Thankfully, considering I’m an editor, I received a pretty light copyedit. Comments from two copyeditors dotted my manuscript. Even though I recommend that my clients spell out all numerals, I had applied my own advice inconsistently. I had to decide when God was the almighty or the god of casual “oh my—” usage. My “blonde” was changed to “blond.” I surrendered a few commas, they traded a few back. One editor pointed out the possible unintentional humor in the sentence, “By the time we got to the butt-blaster, Angela looked pooped.” I had two weeks to address these edits and make any other final changes.
My first glimpse at the interior design and all its elements! Everything looked great. Because my book quotes "articles" written by a character who is a dance critic, and in one place contains a formal invitation, we had a little back-and-forth on how that would be handled.
|Cover of The Art of Falling by Kathryn Craft |
Click to enlarge
Advance Review Copy cover
I could now see the ARC cover, with its eye-catching spine, in its entirety. Playing counterpoint to the breathtaking simplicity of the front is the busy back cover, which carries the three blurbs that made the April 22 deadline—any additional blurbs that come in by October 1 will be used on the final book. The back cover copy is the result of a collaboration between the editorial director, my editors, and me. Because this is where content meets marketing meets design, one wrong step could...well, if you look at the back cover, I guess you can figure out where I was going with that. Every word is so critical that Sourcebooks continued to tweak the tagline even after I approved it—thank goodness, because I love how this final version speaks to the novel’s layers! The way they "stepped" its design adds to its impact.
Advance Reader Copy Edits
I had nine days to turn this edit around and did it in five. It is so much easier to read a well-designed novel than a manuscript! The font's long ascenders and descenders give strong visual cues. The spacing between lines, added to the shorter line length, speeds reading and aids comprehension. Editing this copy was a new experience as words stacked differently on the page. I made twenty small tweaks, none of them large enough to affect the flow of the text on the page, but all of them definite improvements.
An example: “So although he never asked me to stay, I did.”
I changed this to: “So although he never asked me to, I stayed.”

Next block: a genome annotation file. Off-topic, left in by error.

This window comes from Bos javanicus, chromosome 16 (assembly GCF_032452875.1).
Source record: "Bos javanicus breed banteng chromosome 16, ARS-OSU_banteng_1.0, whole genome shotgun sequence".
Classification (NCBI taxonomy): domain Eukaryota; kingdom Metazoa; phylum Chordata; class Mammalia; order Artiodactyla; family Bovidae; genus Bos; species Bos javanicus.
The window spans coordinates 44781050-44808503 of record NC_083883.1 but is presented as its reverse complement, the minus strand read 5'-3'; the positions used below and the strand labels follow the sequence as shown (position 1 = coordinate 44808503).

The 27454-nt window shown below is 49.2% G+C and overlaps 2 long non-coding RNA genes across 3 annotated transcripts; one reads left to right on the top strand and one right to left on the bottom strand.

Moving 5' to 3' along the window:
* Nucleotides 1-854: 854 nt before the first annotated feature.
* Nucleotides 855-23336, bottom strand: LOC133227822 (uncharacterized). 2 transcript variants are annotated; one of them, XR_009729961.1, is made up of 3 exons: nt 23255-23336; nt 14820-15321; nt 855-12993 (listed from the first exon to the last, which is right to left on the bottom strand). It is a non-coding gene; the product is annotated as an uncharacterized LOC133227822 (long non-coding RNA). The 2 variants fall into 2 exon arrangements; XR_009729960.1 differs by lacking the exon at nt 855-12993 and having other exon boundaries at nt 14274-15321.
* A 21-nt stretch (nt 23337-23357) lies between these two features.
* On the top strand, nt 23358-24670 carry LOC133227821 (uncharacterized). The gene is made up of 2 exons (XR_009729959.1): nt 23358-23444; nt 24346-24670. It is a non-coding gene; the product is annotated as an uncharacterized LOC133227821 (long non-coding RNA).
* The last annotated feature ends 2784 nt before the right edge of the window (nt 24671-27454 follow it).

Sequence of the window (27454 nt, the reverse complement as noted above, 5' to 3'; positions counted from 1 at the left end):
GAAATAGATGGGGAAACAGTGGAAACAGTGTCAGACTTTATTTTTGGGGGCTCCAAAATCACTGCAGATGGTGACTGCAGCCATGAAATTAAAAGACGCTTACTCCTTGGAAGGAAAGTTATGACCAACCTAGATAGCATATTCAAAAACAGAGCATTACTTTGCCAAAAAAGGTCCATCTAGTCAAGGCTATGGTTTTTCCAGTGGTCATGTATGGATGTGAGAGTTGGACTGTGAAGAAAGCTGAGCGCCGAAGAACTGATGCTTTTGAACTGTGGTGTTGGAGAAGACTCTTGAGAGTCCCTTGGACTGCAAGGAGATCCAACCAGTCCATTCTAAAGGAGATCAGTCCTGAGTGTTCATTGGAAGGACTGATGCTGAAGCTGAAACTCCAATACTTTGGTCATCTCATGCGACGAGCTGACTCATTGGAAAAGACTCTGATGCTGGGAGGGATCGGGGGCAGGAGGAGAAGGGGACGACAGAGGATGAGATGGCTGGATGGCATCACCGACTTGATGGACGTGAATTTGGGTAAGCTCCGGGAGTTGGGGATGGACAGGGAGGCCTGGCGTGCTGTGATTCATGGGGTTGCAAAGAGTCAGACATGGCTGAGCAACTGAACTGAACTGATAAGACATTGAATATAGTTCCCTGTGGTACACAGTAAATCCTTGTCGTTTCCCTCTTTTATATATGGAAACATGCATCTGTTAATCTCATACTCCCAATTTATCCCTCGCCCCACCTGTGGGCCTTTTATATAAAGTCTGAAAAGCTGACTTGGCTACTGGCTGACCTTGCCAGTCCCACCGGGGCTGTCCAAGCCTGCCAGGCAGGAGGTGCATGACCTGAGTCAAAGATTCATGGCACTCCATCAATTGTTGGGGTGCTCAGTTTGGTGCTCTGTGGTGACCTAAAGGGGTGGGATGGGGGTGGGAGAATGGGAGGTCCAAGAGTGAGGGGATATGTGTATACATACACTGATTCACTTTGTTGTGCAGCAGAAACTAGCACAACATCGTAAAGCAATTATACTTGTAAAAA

“Stayed” is a stronger end to this sentence, and meaningfully impregnates the white space before the next paragraph with stillness.
This final edit was the most gratifying step of the journey. All of our efforts had come together in one place: The cover. A page of praise. The title page. The copyright page. The dedication. The epigraphs. The story, fully shaped, thoroughly edited, and now so beautifully laid out, with the movement of story and prose underscored by sweeping drops caps and line break swishes. The acknowledgements, honoring all who helped me get here. The "Reading Group Guide," where I can engage with my readers. "A Conversation with the Author," that shares some background about the story and my relationship to it. The author photo taken by my son. "About the Author," a brief sketch of my career. Each element contributing as my manuscript became a book.
And by the time I write my next Countdown post, I will have held one in my hands. My next post will tell you what all is being done with it.
Just catching up? Here are links to the other posts in this series:
Countdown to a Book 1: Joining Hands
Countdown to a Book 2: Pitching
Countdown to a Book 3: Getting My Agent
Countdown to a Book 4: Developmental Editing
Countdown to a Book 5: All About Image
Countdown to a Book 6: From Writer to Author
Countdown to a Book 7: Five Tips for Getting Blurbs
Kathryn Craft is a developmental editor at Writing-Partner.com, an independent manuscript evaluation and line editing service. Her women's fiction and memoir are represented by Katie Shea at the Donald Maass Literary Agency. Her monthly series, "Countdown to a Book," details the traditional publication of her debut novel, The Art of Falling, by Sourcebooks in January 2014. Connect with Kathryn at her Facebook Author Page and Twitter.